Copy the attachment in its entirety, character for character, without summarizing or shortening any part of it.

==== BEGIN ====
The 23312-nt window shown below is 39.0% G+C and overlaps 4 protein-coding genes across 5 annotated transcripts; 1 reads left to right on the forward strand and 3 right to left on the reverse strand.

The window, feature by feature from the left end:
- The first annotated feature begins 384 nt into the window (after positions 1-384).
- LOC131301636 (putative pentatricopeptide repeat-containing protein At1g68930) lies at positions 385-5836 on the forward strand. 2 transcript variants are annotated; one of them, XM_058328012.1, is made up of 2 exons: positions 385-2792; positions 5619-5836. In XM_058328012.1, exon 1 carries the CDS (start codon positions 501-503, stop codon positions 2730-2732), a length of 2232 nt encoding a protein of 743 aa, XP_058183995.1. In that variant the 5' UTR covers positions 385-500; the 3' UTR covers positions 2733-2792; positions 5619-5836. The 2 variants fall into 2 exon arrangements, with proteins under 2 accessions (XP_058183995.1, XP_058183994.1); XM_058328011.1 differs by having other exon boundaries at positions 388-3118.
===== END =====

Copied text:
The 23312-nt window shown below is 39.0% G+C and overlaps 4 protein-coding genes across 5 annotated transcripts; 1 reads left to right on the forward strand and 3 right to left on the reverse strand.

The window, feature by feature from the left end:
- The first annotated feature begins 384 nt into the window (after positions 1-384).
- LOC131301636 (putative pentatricopeptide repeat-containing protein At1g68930) lies at positions 385-5836 on the forward strand. 2 transcript variants are annotated; one of them, XM_058328012.1, is made up of 2 exons: positions 385-2792; positions 5619-5836. In XM_058328012.1, exon 1 carries the CDS (start codon positions 501-503, stop codon positions 2730-2732), a length of 2232 nt encoding a protein of 743 aa, XP_058183995.1. In that variant the 5' UTR covers positions 385-500; the 3' UTR covers positions 2733-2792; positions 5619-5836. The 2 variants fall into 2 exon arrangements, with proteins under 2 accessions (XP_058183995.1, XP_058183994.1); XM_058328011.1 differs by having other exon boundaries at positions 388-3118.